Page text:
This is the last word from this pulpit for this difficult year, which ends tomorrow. It’s a big responsibility- having the last word at the end of this particular year.
Maybe you should have the last word? I got thinking about the idea of ‘the last word.’ For example, King Henry VIII had the last word in his discussion with the Pope.
You remember that piece of 16th century history. Henry wanted to divorce Catherine of Aragon, so he could marry Anne Boleyn. Rome wouldn’t allow it. So he broke with the church by the Act of Supremacy in 1534 and named himself head of the church of England. So he had the last word- he was free to marry Anne Boleyn. Too bad for her!
Now, why is this relevant to this service, today? What’s the relevance of King Henry VIII? We all know the seasonal song, The Twelve Days of Christmas, right? It’s just a fun song. Or is it?
We sang the old carol, We Three Kings. Henry VIII was not one of them, that’s for sure. The song is about three wise men–how they took that twelve day journey and arrived at the stable with their gifts on the Feast of the Epiphany- the celebration of wisdom, understanding or insight.
The song, The Twelve Days of Christmas, comes from the journey of the three kings, or wise men, or magi. “On the first day of Christmas my true love gave to me, a partridge in a pear tree.” It sounds like a rather silly song, a fun song. Take another look.
Church historians tell us that this funny little song about a partridge in a pear tree that ‘my true love gave to me,’ was really an underground catechism during the time in England when it was forbidden, under penalty of death, to practice the Roman version of the Catholic religion.
In this way the song is similar to songs sung by slaves traveling the underground railroad.
Do you know about this? The entire song has coded messages and reminders. In the song, ‘My true love’ is God In theology, God is often a synonym for Truth.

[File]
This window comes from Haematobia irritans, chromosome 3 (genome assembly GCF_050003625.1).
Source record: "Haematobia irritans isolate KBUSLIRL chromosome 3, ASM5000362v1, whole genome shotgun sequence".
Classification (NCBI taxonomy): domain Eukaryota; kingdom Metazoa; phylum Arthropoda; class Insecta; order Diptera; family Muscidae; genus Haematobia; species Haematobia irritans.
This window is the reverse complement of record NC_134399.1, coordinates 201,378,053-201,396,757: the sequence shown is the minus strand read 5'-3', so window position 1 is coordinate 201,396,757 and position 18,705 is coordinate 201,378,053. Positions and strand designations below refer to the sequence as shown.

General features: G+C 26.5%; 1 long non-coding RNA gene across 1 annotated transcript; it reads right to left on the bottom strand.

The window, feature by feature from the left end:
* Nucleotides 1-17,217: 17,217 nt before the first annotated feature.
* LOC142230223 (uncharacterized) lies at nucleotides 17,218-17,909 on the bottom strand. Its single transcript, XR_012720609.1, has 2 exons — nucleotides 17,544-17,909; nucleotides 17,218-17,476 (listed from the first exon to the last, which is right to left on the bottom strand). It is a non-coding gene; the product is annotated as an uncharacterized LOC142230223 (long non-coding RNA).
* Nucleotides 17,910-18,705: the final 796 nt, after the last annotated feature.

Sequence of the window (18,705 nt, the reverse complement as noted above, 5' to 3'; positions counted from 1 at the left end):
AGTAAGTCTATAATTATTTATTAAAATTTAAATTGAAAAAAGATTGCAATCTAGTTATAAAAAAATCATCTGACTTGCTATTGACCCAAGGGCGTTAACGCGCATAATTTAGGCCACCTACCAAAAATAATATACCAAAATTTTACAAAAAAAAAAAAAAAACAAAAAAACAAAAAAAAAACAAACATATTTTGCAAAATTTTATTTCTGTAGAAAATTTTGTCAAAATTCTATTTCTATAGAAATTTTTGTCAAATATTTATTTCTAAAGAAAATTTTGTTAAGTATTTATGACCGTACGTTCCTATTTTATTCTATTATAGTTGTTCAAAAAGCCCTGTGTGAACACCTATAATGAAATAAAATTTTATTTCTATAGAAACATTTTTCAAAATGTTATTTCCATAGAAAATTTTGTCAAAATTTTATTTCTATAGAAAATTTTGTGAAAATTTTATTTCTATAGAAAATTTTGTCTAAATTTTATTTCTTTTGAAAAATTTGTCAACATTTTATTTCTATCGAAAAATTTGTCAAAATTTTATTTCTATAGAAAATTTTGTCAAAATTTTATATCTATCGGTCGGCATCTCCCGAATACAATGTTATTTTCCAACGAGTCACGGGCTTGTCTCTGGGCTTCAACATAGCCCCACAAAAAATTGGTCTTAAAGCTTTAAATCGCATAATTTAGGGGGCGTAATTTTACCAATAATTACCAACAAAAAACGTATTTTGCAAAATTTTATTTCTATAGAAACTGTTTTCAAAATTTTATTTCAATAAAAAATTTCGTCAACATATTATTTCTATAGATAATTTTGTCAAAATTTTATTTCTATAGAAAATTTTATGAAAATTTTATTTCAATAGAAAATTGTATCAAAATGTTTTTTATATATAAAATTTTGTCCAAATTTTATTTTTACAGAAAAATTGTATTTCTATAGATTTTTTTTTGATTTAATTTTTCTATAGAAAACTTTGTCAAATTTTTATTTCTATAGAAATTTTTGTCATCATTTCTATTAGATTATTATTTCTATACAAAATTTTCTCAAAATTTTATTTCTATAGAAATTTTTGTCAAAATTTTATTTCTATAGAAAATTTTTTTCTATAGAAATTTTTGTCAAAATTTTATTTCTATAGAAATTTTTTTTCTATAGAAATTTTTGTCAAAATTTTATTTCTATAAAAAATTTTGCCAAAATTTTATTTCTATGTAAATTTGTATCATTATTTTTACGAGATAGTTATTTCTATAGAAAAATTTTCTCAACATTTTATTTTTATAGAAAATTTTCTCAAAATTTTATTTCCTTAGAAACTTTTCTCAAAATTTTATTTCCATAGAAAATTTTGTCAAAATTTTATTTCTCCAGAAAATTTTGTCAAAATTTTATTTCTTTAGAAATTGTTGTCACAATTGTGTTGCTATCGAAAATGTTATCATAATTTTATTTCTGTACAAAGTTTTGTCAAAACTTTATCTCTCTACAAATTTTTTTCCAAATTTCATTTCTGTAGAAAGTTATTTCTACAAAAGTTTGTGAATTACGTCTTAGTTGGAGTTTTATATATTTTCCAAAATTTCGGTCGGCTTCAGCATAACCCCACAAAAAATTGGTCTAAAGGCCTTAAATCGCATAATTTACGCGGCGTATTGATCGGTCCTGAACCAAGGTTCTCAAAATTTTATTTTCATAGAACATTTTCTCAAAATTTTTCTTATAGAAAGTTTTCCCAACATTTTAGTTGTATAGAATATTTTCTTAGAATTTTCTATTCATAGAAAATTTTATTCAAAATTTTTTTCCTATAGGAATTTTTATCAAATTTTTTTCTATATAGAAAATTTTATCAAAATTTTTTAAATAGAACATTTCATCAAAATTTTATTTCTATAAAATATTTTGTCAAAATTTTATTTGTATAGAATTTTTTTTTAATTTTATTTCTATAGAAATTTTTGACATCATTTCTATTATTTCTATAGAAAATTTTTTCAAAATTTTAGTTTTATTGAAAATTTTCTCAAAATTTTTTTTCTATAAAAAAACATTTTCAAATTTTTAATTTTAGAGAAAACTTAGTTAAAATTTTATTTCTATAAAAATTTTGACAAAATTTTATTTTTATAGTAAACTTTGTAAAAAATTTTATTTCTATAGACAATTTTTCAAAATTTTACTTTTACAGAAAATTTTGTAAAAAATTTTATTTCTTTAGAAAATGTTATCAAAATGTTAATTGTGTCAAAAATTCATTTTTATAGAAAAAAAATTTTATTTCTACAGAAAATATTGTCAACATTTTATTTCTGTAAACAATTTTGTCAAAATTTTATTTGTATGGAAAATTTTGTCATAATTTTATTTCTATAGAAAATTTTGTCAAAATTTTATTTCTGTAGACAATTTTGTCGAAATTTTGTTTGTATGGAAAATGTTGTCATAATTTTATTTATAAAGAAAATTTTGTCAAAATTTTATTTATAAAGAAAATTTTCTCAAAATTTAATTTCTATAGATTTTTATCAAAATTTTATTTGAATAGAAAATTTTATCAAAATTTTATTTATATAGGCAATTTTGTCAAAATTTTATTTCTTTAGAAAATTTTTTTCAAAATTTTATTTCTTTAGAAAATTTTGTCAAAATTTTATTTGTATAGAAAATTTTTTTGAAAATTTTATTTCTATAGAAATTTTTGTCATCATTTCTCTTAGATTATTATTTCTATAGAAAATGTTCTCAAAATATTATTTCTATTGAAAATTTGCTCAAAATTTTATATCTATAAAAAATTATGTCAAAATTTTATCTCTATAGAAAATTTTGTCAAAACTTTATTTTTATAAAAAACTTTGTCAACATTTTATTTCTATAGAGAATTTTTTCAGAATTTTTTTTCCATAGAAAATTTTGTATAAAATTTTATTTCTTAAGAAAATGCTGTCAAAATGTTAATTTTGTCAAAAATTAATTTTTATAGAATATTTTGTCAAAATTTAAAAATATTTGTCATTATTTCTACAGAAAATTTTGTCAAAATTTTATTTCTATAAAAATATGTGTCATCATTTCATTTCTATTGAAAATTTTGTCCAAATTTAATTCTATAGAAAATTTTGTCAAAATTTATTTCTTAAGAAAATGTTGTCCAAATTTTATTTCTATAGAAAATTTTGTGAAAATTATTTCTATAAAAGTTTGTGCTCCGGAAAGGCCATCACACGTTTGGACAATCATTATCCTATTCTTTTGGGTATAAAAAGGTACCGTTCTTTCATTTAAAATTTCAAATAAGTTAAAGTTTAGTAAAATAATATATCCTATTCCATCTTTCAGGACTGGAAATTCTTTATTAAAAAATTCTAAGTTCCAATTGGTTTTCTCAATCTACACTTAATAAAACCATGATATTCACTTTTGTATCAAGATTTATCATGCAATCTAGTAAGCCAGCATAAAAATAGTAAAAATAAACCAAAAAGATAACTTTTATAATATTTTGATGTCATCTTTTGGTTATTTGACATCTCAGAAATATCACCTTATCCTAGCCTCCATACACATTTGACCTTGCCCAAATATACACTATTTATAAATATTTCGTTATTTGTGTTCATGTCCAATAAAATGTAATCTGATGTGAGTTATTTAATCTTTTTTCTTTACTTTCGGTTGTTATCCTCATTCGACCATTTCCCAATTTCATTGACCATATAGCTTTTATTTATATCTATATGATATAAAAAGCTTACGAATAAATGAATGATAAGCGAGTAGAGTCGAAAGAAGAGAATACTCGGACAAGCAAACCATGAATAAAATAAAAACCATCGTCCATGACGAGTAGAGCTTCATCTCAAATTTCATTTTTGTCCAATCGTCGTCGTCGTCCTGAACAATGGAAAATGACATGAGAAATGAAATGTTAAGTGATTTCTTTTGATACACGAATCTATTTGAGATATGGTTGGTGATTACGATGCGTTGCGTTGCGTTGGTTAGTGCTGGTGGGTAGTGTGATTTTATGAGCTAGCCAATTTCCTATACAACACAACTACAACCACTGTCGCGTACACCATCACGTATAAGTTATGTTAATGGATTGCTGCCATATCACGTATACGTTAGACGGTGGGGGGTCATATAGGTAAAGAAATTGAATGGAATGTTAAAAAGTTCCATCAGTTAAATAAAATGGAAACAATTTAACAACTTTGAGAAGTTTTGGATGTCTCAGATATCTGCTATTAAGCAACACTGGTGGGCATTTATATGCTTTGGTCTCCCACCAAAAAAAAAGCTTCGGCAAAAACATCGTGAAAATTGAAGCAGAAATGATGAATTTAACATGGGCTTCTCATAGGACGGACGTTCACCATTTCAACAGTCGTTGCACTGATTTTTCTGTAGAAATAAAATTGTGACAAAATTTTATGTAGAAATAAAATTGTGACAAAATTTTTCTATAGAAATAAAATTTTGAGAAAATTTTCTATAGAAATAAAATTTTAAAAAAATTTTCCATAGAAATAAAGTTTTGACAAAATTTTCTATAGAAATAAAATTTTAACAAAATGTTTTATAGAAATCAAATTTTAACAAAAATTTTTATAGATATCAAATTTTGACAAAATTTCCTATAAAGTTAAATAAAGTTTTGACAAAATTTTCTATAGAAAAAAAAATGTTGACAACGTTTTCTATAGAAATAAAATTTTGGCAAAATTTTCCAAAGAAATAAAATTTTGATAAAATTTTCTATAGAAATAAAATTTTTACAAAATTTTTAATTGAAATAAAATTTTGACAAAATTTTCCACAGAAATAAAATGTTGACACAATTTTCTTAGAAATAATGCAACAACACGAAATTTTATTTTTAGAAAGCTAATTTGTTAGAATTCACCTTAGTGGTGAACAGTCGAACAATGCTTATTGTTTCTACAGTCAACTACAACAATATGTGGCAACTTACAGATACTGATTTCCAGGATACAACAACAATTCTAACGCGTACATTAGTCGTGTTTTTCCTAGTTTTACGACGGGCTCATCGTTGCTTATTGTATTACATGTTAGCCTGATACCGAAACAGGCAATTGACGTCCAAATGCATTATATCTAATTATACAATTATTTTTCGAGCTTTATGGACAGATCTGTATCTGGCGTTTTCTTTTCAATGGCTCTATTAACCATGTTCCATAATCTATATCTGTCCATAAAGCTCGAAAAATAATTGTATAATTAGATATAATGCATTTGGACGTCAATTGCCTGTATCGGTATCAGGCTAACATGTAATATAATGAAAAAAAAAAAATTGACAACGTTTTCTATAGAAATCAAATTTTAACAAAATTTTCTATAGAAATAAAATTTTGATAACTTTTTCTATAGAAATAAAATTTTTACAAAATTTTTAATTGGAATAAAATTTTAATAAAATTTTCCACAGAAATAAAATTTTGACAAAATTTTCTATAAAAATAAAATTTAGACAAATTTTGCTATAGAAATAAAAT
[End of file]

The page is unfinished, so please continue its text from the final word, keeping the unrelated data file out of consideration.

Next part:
Who is singing? The ‘me’ person who is singing the song is a baptized Catholic; the partridge in a pear tree is Christ.
Christ is symbolically presented as the mother partridge who feigns injury to decoy predators from her vulnerable nestlings. There’s a Biblical passage that says: “Jerusalem! Jerusalem! How often would I have sheltered you under my wings, as a hen does her chicks, but thou wouldst not have it so.”
The two turtle doves represent the Old and New Testaments.
The three French hens are the three Christian virtues: faith, hope and charity, or love.
The four calling birds are the four gospels, Matthew, Mark, Luke and John.
The five gold rings represent the Pentateuch, the five books of Moses…the Torah: Genesis, Exodus, Leviticus, Numbers and Deuteronomy.
Can you guess what ‘six geese a laying’ represents? It’s the six days of creation. On the seventh day He rested.
Seven swans a swimming is the seven sacraments of the Church: baptism, holy communion, confirmation, confession, marriage, holy orders, extreme unction.
Eight maids a-milking represent the eight beatitudes: blessed are the poor…blessed are the peace makers, and so forth. They talk about the rewards in the hereafter.
Nine ladies dancing are the nine fruits of the holy spirit, from which evolved the Novena, the nine days of prayer to the Holy Spirit, the third person of the Trinity.
Ten Lords a leaping is the Ten Commandments.
Eleven pipers piping represent the eleven faithful apostles; there were twelve, but Judas was unfaithful.
The twelve drummers drumming represent the twelve points of the Apostles Creed. Tradition said that each of the twelve apostles contributed one clause to the creed.
I love to get new insights into old stories. That, it seems, is the task of life: to discover something new, and see the old as if it was the first time.
Think about the wise men: what makes one wise? Turn the question around: what prevents wisdom? Prejudice prevents wisdom. Narrow thinking prevents wisdom. Clinging to old answers prevents wisdom.
The story says that the three who traveled together, following a star, finally reached their hoped-for destination and they discovered the Divine…they fell down on their knees and worshiped that Divine Spirit, bringing out their gifts: gold, frankincense and myrrh.
Think about it again: they left their old kingdoms- each came from a different place; and they traveled together. We can imagine that journey. They spoke different languages. To communicate- which we can imagine they did- how else can you travel together, making all those decisions? So they learned one another’s language, and they shared stories about their families, the homes they left behind, the people who were waiting for them to return. They shared stories about their lives, their hopes and fears, their grief and disappointments.